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September 25, 2020 nutrition-image_350.jpgAs we enter the fall this year, we face a great deal of uncertainty. How will the pandemic unfold? Will stricter measures need to be implemented to prevent the spread of COVID-19? How can we see our loved ones while keeping them and ourselves safe, especially as the temperatures drop?

While there are many factors we can’t control, there’s a lot we can do to care for our physical and emotional wellbeing. We spoke to Dr. Carol Greenwood, senior scientist at Baycrest’s Rotman Research Institute (RRI), to get her insight on how to nourish ourselves and our brains this season. Dr. Greenwood is one of the creators of Canada’s first Brain Health Food Guide and co-author of MINDfull, the first cookbook to focus on brain health.

Follow your heart
“Heart health plays a huge role in brain health,” says Dr. Greenwood. “Research consistently shows that a heart-healthy diet high in fruits, vegetables, whole grains and fish helps preserve brain health, while a diet high in saturated fat, red meat and highly processed foods is associated with greater rates of heart disease, cognitive decline and increased risk of developing dementia.”

It’s also important to watch our sodium intake. To cut down on salt, Dr. Greenwood suggests using herbs and spices to flavour dishes – for example, pairing salmon with dill, potatoes with rosemary and black beans with cumin.

Safety first
Throughout the pandemic, we’ve all been told to limit unnecessary trips, especially if we are particularly vulnerable to serious outcomes from COVID-19.

“I always encourage people to use one of the many grocery delivery services that are available today,” says Dr. Greenwood. “If you’re not comfortable using a computer, draw on a family member or friend to help you. Just be sure to place your order before your food supplies get too low, as wait times may be lengthier than usual.”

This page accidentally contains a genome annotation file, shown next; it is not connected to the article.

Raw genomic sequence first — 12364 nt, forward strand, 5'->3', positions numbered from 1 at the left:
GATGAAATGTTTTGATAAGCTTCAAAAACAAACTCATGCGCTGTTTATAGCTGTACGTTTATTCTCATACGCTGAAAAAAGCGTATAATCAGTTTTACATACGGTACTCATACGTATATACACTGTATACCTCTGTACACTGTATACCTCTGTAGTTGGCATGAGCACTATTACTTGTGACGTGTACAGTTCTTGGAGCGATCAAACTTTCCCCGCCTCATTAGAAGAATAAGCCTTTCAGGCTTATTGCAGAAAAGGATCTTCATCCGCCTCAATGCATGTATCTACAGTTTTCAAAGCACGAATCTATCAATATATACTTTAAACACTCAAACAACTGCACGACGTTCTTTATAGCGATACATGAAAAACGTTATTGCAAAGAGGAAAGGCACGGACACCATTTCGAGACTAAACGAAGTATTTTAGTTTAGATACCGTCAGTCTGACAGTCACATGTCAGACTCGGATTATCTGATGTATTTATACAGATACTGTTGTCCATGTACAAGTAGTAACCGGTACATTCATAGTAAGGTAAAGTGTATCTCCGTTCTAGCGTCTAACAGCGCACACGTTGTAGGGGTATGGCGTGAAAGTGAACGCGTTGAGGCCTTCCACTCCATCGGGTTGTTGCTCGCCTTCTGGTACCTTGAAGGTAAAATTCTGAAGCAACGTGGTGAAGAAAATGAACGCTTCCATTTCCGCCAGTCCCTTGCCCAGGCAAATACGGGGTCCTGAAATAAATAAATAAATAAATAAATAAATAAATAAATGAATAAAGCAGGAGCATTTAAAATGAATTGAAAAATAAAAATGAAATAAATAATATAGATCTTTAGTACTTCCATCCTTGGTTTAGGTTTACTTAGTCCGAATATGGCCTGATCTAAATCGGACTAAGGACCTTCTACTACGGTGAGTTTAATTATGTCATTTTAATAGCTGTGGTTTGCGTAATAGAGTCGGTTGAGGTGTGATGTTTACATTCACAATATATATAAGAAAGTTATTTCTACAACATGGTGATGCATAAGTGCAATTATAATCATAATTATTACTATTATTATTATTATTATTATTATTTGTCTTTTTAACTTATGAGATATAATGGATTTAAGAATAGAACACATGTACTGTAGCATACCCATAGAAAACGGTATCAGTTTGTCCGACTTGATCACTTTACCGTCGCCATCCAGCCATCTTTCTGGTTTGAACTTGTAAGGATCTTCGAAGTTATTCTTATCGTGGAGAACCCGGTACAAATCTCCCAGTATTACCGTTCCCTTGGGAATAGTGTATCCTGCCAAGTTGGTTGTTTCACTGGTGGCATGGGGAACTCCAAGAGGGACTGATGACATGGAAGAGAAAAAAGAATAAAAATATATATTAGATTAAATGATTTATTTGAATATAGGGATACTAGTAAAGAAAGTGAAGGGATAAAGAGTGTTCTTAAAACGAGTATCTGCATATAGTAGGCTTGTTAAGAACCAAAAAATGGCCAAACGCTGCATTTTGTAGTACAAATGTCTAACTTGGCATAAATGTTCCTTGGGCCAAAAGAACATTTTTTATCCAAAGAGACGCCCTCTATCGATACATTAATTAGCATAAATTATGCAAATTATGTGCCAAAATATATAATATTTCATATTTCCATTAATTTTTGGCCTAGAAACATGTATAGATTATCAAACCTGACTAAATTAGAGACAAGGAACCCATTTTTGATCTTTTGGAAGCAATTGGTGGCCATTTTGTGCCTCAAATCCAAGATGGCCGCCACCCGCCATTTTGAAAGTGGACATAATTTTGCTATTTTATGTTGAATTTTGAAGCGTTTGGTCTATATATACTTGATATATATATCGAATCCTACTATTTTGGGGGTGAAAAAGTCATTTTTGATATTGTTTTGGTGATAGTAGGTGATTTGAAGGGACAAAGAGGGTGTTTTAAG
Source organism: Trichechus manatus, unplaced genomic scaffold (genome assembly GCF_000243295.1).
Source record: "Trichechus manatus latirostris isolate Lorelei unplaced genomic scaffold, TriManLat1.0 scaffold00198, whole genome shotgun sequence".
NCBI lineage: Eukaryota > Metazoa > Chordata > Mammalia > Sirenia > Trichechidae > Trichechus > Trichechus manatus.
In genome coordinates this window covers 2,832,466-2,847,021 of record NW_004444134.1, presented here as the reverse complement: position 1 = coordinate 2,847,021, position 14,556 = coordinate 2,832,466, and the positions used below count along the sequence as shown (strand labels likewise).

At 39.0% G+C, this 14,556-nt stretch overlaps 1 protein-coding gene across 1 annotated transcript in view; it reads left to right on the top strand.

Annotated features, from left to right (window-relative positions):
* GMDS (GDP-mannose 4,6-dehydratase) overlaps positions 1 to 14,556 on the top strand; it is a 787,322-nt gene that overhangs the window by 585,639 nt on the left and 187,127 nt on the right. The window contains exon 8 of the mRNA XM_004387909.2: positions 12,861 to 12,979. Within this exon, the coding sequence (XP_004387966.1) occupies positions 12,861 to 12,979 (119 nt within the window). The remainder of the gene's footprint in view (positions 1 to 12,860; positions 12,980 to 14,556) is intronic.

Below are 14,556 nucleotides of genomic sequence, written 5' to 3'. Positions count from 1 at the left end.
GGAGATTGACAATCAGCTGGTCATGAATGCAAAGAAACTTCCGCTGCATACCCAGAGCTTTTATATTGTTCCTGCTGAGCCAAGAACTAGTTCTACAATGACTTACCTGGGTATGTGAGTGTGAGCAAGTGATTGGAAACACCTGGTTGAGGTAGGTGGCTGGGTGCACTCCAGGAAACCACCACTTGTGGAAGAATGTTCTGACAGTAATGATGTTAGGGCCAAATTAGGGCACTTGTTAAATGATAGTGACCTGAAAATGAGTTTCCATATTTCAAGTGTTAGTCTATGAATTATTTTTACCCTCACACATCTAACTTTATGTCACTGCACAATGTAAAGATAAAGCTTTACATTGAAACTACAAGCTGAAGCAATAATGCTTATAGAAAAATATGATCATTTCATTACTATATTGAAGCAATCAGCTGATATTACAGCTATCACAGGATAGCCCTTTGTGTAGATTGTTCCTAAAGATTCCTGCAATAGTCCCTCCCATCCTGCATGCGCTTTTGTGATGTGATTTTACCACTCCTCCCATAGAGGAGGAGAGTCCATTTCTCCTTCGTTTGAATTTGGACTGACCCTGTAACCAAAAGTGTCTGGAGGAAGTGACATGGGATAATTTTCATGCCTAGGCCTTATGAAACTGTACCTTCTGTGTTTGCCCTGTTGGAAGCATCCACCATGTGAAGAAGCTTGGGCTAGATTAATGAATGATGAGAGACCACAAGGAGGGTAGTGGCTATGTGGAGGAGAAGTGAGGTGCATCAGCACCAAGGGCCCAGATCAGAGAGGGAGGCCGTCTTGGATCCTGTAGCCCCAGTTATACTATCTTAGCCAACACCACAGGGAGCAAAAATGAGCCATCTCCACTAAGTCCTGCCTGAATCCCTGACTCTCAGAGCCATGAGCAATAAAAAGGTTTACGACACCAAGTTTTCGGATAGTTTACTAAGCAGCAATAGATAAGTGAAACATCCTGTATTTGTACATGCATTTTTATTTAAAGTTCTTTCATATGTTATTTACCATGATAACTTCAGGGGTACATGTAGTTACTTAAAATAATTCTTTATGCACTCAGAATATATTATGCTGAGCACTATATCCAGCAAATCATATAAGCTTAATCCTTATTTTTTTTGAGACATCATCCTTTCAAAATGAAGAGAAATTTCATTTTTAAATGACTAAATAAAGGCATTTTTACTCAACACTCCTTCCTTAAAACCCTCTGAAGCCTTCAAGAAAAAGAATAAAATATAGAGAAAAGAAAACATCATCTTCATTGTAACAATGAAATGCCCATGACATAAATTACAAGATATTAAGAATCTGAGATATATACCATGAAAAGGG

Buying canned and frozen foods can also be useful in reducing the frequency of trips to the grocery store, since they keep much longer than fresh foods do. As the days get chillier, it’s the perfect time to make soups and stews using canned beans and lentils. “Research increasingly supports the benefits of consuming a plant-based diet for heart and brain health, and legumes are a great source of plant-based protein,” says Dr. Greenwood. When using canned foods, she notes that it’s important to be mindful of the added salt – where possible, give the food a good rinse before you use it. 

Find your rhythm
Various factors can make it challenging to eat healthfully at the best of times – let alone during a pandemic – so it’s a good idea to stack the odds in our favour whenever possible. One way to do this is to lean into our natural rhythm.

Typically, our meals go from smallest to largest throughout the day, reflecting when adults are generally most alert. But as we get older, our circadian patterns change and we tend to have more energy – and appetite – in the morning.

“For older adults, it can be beneficial to focus on lunch rather than dinner,” says Dr. Greenwood. “Eating actually requires a lot of manual skill and energy: cutting, getting food from plate to mouth, and so forth. It’s easier to engage in eating, cooking and meal planning in the morning, when we are more alert.” For dinner, it may be helpful to enjoy something hand-held, like a sandwich made with wholegrain bread or toast, hard boiled eggs, chicken thighs or even a high-fibre fruit muffin.